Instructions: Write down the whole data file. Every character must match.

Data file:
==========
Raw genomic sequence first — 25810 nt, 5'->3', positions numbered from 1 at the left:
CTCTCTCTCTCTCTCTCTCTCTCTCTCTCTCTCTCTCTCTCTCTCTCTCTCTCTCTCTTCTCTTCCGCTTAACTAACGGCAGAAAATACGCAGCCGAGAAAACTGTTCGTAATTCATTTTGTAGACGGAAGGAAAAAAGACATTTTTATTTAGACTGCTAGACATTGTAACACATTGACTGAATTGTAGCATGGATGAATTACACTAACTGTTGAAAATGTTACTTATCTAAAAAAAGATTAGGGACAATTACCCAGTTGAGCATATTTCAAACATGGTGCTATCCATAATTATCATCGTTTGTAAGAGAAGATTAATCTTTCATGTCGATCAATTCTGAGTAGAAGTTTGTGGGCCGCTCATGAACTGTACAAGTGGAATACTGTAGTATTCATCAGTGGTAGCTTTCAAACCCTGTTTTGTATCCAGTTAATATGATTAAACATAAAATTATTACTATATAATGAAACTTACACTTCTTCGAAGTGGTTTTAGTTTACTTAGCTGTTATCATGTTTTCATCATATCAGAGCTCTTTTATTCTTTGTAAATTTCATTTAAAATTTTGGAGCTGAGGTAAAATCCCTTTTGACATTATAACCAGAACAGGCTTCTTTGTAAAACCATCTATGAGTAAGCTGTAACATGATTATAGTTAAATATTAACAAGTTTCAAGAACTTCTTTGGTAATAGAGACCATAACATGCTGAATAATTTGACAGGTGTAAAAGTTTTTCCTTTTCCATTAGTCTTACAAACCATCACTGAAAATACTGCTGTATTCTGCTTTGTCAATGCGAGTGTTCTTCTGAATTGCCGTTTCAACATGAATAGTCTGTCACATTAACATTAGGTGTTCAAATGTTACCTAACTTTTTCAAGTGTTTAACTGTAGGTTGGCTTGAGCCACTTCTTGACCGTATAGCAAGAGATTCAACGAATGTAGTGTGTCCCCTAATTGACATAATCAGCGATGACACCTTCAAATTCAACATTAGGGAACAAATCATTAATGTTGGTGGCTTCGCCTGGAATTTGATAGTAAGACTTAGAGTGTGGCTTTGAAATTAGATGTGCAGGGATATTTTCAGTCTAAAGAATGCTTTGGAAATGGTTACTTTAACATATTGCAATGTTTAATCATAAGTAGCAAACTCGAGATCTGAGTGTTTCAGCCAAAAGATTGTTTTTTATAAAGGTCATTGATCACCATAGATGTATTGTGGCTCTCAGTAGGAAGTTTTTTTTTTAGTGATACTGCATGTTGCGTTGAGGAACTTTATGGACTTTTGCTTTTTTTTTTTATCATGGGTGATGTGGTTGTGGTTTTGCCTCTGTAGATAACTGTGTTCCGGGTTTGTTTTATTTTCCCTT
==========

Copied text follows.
Raw genomic sequence first — 25810 nt, 5'->3', positions numbered from 1 at the left:
CTCTCTCTCTCTCTCTCTCTCTCTCTCTCTCTCTCTCTCTCTCTCTCTCTCTCTCTCTTCTCTTCCGCTTAACTAACGGCAGAAAATACGCAGCCGAGAAAACTGTTCGTAATTCATTTTGTAGACGGAAGGAAAAAAGACATTTTTATTTAGACTGCTAGACATTGTAACACATTGACTGAATTGTAGCATGGATGAATTACACTAACTGTTGAAAATGTTACTTATCTAAAAAAAGATTAGGGACAATTACCCAGTTGAGCATATTTCAAACATGGTGCTATCCATAATTATCATCGTTTGTAAGAGAAGATTAATCTTTCATGTCGATCAATTCTGAGTAGAAGTTTGTGGGCCGCTCATGAACTGTACAAGTGGAATACTGTAGTATTCATCAGTGGTAGCTTTCAAACCCTGTTTTGTATCCAGTTAATATGATTAAACATAAAATTATTACTATATAATGAAACTTACACTTCTTCGAAGTGGTTTTAGTTTACTTAGCTGTTATCATGTTTTCATCATATCAGAGCTCTTTTATTCTTTGTAAATTTCATTTAAAATTTTGGAGCTGAGGTAAAATCCCTTTTGACATTATAACCAGAACAGGCTTCTTTGTAAAACCATCTATGAGTAAGCTGTAACATGATTATAGTTAAATATTAACAAGTTTCAAGAACTTCTTTGGTAATAGAGACCATAACATGCTGAATAATTTGACAGGTGTAAAAGTTTTTCCTTTTCCATTAGTCTTACAAACCATCACTGAAAATACTGCTGTATTCTGCTTTGTCAATGCGAGTGTTCTTCTGAATTGCCGTTTCAACATGAATAGTCTGTCACATTAACATTAGGTGTTCAAATGTTACCTAACTTTTTCAAGTGTTTAACTGTAGGTTGGCTTGAGCCACTTCTTGACCGTATAGCAAGAGATTCAACGAATGTAGTGTGTCCCCTAATTGACATAATCAGCGATGACACCTTCAAATTCAACATTAGGGAACAAATCATTAATGTTGGTGGCTTCGCCTGGAATTTGATAGTAAGACTTAGAGTGTGGCTTTGAAATTAGATGTGCAGGGATATTTTCAGTCTAAAGAATGCTTTGGAAATGGTTACTTTAACATATTGCAATGTTTAATCATAAGTAGCAAACTCGAGATCTGAGTGTTTCAGCCAAAAGATTGTTTTTTATAAAGGTCATTGATCACCATAGATGTATTGTGGCTCTCAGTAGGAAGTTTTTTTTTTAGTGATACTGCATGTTGCGTTGAGGAACTTTATGGACTTTTGCTTTTTTTTTTTATCATGGGTGATGTGGTTGTGGTTTTGCCTCTGTAGATAACTGTGTTCCGGGTTTGTTTTATTTTCCCTT